Democrats thought Republicans were mainly blowing smoke, but never challenged their constitutional authority to do so.

Remember when Hillary Clinton appeared under oath before Gowdy’s committee for 11 straight hours all by her lonesome? Assuming that the House votes to impeach Trump, he’ll have the benefit of his full constitutional rights — an opportunity to contest all the evidence against him, to have all the lawyers he wants, and to cross-examine witnesses.

Just like any defendant on “Law and Order.”

For that matter, remember when Bill Clinton testified before Kenneth Starr’s grand jury regarding his naughty activities with Monica Lewinsky? They broadcast the thing on national TV, inadvertently increasing sympathy for the big dope and pretty much dooming their chances to remove him. Not that it was Clinton’s finest moment.

But that won’t be an issue for President Trump, who — you read it here first — will never testify under oath, come hell or high water. He has the constitutional right to take the Fifth Amendment, and surely he will.

What, then, will Trump’s defense consist of?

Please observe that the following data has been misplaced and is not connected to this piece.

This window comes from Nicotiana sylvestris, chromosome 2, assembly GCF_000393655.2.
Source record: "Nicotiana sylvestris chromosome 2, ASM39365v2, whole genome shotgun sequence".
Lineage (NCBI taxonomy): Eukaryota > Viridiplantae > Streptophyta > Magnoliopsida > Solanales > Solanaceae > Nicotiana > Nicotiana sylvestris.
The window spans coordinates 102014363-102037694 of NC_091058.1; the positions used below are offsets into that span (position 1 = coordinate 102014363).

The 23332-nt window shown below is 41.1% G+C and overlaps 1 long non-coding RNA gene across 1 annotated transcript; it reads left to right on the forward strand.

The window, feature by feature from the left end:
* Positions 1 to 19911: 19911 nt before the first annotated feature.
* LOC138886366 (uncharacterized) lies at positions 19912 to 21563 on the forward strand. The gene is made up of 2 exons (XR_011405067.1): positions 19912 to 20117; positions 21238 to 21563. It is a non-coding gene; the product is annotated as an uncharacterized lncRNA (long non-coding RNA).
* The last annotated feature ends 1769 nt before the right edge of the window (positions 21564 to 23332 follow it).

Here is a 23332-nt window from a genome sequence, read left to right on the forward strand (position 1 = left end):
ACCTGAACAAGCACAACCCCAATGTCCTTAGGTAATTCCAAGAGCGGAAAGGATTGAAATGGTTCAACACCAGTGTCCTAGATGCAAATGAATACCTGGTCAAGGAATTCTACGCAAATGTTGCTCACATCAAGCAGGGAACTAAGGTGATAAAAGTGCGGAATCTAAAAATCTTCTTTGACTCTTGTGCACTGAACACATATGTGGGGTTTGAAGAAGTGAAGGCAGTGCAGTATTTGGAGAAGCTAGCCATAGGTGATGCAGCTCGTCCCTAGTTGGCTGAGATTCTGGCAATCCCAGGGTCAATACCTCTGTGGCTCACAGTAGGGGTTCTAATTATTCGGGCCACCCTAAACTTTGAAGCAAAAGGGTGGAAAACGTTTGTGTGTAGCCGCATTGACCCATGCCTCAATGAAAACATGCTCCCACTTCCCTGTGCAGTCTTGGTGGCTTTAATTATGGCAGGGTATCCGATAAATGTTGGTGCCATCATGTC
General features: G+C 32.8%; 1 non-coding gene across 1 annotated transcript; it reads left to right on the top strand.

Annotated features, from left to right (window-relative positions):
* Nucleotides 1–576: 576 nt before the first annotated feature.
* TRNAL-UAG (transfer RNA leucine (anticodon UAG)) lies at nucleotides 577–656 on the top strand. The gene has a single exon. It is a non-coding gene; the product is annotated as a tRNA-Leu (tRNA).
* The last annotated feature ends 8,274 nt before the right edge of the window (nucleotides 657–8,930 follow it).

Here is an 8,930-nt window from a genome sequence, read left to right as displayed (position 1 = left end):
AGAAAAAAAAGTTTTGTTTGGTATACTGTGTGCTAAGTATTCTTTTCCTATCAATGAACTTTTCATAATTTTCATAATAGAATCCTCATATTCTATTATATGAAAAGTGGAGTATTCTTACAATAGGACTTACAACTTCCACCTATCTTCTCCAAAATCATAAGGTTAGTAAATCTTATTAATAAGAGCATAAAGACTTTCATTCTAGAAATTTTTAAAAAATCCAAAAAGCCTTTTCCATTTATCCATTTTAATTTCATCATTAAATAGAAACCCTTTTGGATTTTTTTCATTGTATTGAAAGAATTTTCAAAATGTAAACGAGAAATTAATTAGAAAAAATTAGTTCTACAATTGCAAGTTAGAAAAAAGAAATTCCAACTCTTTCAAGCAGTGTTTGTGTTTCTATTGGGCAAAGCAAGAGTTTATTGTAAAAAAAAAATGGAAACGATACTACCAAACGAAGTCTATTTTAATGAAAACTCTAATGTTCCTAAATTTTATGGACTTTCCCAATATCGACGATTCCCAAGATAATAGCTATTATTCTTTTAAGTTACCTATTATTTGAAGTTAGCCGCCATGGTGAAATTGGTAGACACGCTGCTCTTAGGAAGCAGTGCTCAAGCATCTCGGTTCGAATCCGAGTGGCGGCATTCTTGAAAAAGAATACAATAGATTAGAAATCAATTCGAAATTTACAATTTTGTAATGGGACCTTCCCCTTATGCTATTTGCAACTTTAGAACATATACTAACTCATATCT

So far, of maligning the honor and patriotism of witnesses, career public servants and combat veterans alike, who have blown the whistle on his Ukraine extortion plot. That’s essentially all he’s got. Along with teaching adepts of the Trump cult to detest domestic political opponents he calls “human scum.”

Over the weekend, Trump explained why he notified his great friend, Russian dictator Vladimir Putin, about the impending raid against ISIS mass-murderer Abu Bakr al-Baghdadi while keeping Nancy Pelosi in the dark.

The speaker of the House, third in line for the presidency, who has participated in more top-secret hearings than almost any living American, was deemed untrustworthy by this blowhard, who — were he not president — could no more earn a security clearance than he could dunk a basketball.

Americans have grown so accustomed to Trump’s contumelious behavior that this isn’t even surprising. He’s essentially a WWE professional wrestling shill in a baggy blue suit. Clue: Any Trump statement that begins with “people are saying” or that relates someone calling him “sir” will be sheer, malicious fiction. He’s got a substantial proportion of Americans at one another’s throats.

Jonathan Rauch puts it this way in National Affairs: “Trump’s appeals to ethnic and racial resentment, his portrayals of a country and culture under siege, and his populist demonization of multiple enemies offered Republicans something more appealing than any particular list of policies: They offered solidarity against a threat.”

It was left to a Washington, D.C., World Series crowd to respond in kind: “Lock him up!” they chanted.

You see, the feeling’s mutual.

Send letters to letters@suntimes.com

Gene Lyons is a National Magazine Award winner and co-author of “The Hunting of the President.” Email him at eugenelyons2@yahoo.com